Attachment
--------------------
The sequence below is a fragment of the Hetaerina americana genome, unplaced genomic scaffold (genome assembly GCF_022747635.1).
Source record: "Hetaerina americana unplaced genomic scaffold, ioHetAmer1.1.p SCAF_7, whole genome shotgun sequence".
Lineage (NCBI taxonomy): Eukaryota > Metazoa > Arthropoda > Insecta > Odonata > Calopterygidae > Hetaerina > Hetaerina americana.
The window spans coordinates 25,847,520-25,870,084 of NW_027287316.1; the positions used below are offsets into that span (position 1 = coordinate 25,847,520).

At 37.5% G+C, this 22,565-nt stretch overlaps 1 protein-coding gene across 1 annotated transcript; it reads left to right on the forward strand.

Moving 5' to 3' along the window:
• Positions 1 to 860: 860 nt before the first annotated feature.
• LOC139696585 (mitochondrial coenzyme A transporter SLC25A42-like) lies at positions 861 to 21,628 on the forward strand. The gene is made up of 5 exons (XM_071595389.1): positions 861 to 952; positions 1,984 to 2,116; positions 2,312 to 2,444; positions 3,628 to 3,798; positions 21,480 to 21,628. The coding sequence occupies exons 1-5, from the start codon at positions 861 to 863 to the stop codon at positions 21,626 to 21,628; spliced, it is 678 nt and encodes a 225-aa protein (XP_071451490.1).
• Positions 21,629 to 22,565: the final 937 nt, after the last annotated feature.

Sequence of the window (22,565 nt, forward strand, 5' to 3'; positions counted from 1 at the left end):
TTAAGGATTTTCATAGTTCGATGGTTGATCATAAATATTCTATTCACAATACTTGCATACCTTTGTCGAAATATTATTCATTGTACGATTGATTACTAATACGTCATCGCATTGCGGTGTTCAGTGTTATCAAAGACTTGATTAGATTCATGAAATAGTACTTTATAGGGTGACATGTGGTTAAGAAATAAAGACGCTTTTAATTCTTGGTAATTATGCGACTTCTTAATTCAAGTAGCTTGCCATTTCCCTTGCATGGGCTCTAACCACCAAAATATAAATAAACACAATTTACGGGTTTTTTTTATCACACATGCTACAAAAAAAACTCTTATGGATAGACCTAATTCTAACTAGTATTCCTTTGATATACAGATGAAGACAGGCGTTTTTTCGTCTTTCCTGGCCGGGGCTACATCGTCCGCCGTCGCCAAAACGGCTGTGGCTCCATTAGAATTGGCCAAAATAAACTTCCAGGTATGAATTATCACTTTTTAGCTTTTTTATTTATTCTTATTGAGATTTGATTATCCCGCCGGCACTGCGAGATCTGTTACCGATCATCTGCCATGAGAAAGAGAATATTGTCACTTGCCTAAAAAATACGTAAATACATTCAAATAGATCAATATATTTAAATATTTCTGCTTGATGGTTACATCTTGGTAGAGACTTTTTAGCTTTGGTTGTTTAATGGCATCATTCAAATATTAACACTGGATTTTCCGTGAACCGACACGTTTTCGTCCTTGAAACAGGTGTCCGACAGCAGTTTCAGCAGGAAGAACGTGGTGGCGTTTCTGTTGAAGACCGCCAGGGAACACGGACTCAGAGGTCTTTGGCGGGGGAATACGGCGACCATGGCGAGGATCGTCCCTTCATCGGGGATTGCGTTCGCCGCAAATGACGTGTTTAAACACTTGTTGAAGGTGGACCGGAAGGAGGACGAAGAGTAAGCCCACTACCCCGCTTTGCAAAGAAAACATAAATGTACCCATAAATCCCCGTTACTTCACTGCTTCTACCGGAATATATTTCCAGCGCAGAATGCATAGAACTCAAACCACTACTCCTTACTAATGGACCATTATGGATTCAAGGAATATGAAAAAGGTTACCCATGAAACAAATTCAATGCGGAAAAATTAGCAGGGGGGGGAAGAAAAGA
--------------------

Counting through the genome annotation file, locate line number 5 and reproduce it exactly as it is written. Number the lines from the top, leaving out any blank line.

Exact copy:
At 37.5% G+C, this 22,565-nt stretch overlaps 1 protein-coding gene across 1 annotated transcript; it reads left to right on the forward strand.